The bold decision by Prime Minister Julia Gillard came despite strong protests within her Labor party, but she pushed the move, saying it move would help Australia take advantage of the "Asian century".
"We are at the right time in the history of the world to seize a new era of opportunity in this, the Asian century," Gillard had said, justifying her decision to sell uranium to India despite it being a non-signatory to the nuclear Non-Proliferation Treaty.
"We need to make sure that across our regions we have the strongest possible relationships we can, including with the world's largest democracy, India."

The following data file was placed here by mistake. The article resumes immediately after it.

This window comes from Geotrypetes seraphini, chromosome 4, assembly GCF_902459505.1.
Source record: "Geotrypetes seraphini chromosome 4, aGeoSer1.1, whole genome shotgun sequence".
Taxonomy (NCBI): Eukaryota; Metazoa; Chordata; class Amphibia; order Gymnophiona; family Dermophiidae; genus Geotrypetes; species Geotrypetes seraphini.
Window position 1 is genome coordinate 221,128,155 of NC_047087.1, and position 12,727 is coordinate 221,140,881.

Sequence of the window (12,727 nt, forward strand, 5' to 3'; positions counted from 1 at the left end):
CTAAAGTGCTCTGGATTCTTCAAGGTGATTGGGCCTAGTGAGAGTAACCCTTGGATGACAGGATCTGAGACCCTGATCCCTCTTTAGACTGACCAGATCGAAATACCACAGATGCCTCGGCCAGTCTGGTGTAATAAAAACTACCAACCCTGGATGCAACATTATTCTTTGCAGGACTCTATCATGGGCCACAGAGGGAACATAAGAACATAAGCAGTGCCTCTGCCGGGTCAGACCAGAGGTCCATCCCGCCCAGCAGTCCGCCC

"It's good for trade, it's good for jobs, it's good for the nation." She had said it was not rational that Australia sells uranium to China but not to India.
India welcomed the decision, saying bilateral cooperation in energy sector is one of the important aspects of India's multi-faceted ties with Australia.
With the "uranium irritant" out of the way, a visit to India by Australian Defence Minister Stephen Smith this month has resulted in initial moves to strengthen military cooperation and boost trade.
However, his reported statement suggesting that India would be roped in to a trilateral security pact including the US, drew strong reaction from New Delhi. Later, Australia clarified that it had made no proposal for a trilateral security arrangement.